Date of Award
Selective Evidence-Based Medicine Review
Master of Science in Health Sciences - Physician Assistant
John Cavenagh, PhD, PA-C
OBJECTIVE: The objective of this selective evidence based medicine review is to determine whether or not a one or two dose regimen of dexamethasone (DEX) is a safe and effective treatment for asthma exacerbations in the pediatric population.
STUDY DESIGN: Review of three English language, primary randomized controlled trials (RCT) published from 2001-2008.
DATA SOURCES: Three RCTs examining the efficacy of DEX either in a single dose or one dose for two days, compared to a traditional five day regimen of prednisone (PRED).
OUTCOMES MEASURED: The studies examined the number of relapses within 10 days of using DEX or PRED, the number of subjects with unscheduled returns to the emergency department (ED) or other health care facility within 5 days, and episodes of emesis after administration of drug in the ED and at home within 5 days.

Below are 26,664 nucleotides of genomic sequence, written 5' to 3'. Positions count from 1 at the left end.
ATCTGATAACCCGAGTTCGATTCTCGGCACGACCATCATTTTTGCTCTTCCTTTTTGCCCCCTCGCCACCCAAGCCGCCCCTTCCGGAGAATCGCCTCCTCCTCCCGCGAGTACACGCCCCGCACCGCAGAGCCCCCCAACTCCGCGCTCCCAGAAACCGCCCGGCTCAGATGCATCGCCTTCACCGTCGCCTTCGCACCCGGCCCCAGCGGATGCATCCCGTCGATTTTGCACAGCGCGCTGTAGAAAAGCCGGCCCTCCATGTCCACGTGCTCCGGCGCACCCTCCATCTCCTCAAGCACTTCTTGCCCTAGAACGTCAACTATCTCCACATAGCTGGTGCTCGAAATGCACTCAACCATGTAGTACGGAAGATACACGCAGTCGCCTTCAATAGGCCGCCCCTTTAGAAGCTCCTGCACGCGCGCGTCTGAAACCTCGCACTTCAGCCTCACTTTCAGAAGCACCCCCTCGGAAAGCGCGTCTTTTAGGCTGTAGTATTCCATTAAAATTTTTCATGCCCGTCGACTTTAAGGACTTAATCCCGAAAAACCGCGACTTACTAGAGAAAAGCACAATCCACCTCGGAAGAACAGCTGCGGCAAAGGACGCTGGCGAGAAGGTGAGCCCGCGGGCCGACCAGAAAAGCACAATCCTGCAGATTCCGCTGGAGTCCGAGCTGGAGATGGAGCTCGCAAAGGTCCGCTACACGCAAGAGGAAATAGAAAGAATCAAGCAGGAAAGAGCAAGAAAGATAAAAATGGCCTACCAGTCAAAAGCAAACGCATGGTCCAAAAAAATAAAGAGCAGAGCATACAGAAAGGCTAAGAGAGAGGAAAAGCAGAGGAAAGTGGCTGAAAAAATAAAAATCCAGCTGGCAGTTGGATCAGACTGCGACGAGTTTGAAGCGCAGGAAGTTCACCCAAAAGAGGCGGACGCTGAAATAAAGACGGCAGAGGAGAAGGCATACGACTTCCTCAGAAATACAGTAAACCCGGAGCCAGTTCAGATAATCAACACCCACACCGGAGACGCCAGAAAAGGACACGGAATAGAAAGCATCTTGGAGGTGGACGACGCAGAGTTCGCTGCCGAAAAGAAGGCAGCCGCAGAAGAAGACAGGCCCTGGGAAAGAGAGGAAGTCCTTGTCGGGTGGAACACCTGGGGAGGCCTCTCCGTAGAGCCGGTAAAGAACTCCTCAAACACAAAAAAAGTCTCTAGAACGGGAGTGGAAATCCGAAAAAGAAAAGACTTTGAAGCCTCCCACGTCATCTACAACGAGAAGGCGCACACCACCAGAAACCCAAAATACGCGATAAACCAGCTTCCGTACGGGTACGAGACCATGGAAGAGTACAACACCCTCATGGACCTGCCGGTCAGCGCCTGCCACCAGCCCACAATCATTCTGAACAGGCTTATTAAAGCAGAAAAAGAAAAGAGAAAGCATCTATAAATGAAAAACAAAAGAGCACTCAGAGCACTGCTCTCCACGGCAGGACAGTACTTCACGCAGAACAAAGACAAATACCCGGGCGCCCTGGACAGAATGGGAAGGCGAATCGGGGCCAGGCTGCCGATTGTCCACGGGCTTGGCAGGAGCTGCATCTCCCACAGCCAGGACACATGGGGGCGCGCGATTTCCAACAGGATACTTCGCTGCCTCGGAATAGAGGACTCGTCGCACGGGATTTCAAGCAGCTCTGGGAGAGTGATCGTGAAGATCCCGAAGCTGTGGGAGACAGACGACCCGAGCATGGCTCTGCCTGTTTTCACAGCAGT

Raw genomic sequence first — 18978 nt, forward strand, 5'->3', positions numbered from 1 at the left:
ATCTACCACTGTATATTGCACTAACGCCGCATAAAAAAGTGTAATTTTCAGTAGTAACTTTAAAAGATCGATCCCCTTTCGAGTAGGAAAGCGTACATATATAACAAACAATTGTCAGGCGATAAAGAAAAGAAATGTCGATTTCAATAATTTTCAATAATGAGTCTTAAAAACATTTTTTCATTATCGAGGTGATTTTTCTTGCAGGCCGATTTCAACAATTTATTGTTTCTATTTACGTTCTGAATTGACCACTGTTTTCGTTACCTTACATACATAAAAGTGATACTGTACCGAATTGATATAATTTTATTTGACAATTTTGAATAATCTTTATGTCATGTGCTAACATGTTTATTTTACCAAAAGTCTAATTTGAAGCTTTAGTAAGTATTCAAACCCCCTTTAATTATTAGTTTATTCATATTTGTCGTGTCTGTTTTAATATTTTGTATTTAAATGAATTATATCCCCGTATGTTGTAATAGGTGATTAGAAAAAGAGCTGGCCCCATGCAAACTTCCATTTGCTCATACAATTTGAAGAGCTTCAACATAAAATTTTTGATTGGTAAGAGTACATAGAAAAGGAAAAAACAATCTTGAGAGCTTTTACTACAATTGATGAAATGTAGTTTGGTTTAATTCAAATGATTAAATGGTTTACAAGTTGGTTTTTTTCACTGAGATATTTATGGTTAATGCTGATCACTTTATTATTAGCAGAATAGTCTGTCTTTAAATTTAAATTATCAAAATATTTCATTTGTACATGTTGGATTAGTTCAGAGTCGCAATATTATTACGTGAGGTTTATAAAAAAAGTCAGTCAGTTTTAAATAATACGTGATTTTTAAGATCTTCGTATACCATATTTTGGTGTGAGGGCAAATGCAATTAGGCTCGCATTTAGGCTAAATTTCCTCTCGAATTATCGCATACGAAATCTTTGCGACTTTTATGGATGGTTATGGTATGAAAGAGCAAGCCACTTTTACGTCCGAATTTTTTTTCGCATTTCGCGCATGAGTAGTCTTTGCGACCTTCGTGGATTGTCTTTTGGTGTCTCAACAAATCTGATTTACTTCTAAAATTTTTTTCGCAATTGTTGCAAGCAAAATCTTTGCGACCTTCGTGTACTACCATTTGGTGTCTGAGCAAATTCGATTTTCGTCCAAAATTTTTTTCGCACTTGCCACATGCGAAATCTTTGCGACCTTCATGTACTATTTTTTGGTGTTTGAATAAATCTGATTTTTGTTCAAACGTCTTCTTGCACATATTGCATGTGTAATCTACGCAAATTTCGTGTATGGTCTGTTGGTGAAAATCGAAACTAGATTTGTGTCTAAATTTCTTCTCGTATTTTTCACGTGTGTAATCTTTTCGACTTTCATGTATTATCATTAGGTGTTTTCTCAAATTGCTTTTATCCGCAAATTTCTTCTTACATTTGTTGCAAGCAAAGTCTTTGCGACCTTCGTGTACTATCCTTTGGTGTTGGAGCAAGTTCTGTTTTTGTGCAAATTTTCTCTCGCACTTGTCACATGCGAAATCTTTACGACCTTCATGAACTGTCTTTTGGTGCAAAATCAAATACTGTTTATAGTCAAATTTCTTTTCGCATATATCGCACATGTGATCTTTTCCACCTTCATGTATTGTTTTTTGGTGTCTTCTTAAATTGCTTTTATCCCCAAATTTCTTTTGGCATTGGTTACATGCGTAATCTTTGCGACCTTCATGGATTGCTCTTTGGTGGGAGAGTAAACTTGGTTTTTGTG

RESULTS: These studies concluded that both a single dose and two doses of DEX were no less effective than a five day regimen of PRED, specifically in regards to relapse rates and time to recovery. DEX did not lead to a higher rate of emesis than PRED either in the ED or within five days of initial treatment.
CONCLUSIONS: DEX is equally effective to PRED in the treatment of acute asthma exacerbations in pediatric patients, and does not lead to a greater rate of emesis within 5 days of treatment. Because DEX can be administered in a single dose or in a two day regimen, instead of the five day regimen required of PRED, patients may be more satisfied and have a higher compliance rate by using DEX.
Kunze, Benhamin J., "Is Oral Dexamethasone Safe and Effective for Treating Asthma Exacerbations In Pediatric Patients?" (2014). PCOM Physician Assistant Studies Student Scholarship. 168.